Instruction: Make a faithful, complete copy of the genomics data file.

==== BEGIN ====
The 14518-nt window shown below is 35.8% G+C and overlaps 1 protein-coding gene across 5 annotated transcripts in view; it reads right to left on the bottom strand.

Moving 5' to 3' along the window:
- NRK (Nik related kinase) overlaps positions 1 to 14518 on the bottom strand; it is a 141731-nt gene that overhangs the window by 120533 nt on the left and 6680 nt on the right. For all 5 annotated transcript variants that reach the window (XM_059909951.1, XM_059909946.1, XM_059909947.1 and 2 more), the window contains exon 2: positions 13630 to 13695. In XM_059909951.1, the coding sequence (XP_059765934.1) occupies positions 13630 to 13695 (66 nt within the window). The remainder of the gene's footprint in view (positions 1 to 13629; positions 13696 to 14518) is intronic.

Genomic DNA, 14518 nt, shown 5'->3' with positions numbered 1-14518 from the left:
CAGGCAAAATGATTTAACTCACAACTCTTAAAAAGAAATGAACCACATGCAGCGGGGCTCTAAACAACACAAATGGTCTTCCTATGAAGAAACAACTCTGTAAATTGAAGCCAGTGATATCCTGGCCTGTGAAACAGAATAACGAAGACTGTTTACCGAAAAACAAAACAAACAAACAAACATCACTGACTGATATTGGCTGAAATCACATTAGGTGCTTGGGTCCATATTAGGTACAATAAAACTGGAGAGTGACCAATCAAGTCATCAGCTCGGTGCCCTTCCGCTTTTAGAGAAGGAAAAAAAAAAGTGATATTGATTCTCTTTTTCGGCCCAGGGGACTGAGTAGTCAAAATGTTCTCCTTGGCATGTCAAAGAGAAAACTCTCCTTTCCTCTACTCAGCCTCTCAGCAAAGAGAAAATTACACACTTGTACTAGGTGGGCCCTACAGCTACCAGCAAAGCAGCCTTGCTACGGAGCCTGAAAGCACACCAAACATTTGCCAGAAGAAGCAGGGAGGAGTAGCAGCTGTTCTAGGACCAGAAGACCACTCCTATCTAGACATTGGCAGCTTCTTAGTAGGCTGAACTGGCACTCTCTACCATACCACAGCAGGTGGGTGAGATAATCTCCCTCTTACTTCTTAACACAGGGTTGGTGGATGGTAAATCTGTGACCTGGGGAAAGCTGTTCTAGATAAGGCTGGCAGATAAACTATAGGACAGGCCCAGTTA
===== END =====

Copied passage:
The 14518-nt window shown below is 35.8% G+C and overlaps 1 protein-coding gene across 5 annotated transcripts in view; it reads right to left on the bottom strand.

Moving 5' to 3' along the window:
- NRK (Nik related kinase) overlaps positions 1 to 14518 on the bottom strand; it is a 141731-nt gene that overhangs the window by 120533 nt on the left and 6680 nt on the right. For all 5 annotated transcript variants that reach the window (XM_059909951.1, XM_059909946.1, XM_059909947.1 and 2 more), the window contains exon 2: positions 13630 to 13695. In XM_059909951.1, the coding sequence (XP_059765934.1) occupies positions 13630 to 13695 (66 nt within the window). The remainder of the gene's footprint in view (positions 1 to 13629; positions 13696 to 14518) is intronic.

Genomic DNA, 14518 nt, shown 5'->3' with positions numbered 1-14518 from the left:
CAGGCAAAATGATTTAACTCACAACTCTTAAAAAGAAATGAACCACATGCAGCGGGGCTCTAAACAACACAAATGGTCTTCCTATGAAGAAACAACTCTGTAAATTGAAGCCAGTGATATCCTGGCCTGTGAAACAGAATAACGAAGACTGTTTACCGAAAAACAAAACAAACAAACAAACATCACTGACTGATATTGGCTGAAATCACATTAGGTGCTTGGGTCCATATTAGGTACAATAAAACTGGAGAGTGACCAATCAAGTCATCAGCTCGGTGCCCTTCCGCTTTTAGAGAAGGAAAAAAAAAAGTGATATTGATTCTCTTTTTCGGCCCAGGGGACTGAGTAGTCAAAATGTTCTCCTTGGCATGTCAAAGAGAAAACTCTCCTTTCCTCTACTCAGCCTCTCAGCAAAGAGAAAATTACACACTTGTACTAGGTGGGCCCTACAGCTACCAGCAAAGCAGCCTTGCTACGGAGCCTGAAAGCACACCAAACATTTGCCAGAAGAAGCAGGGAGGAGTAGCAGCTGTTCTAGGACCAGAAGACCACTCCTATCTAGACATTGGCAGCTTCTTAGTAGGCTGAACTGGCACTCTCTACCATACCACAGCAGGTGGGTGAGATAATCTCCCTCTTACTTCTTAACACAGGGTTGGTGGATGGTAAATCTGTGACCTGGGGAAAGCTGTTCTAGATAAGGCTGGCAGATAAACTATAGGACAGGCCCAGTTA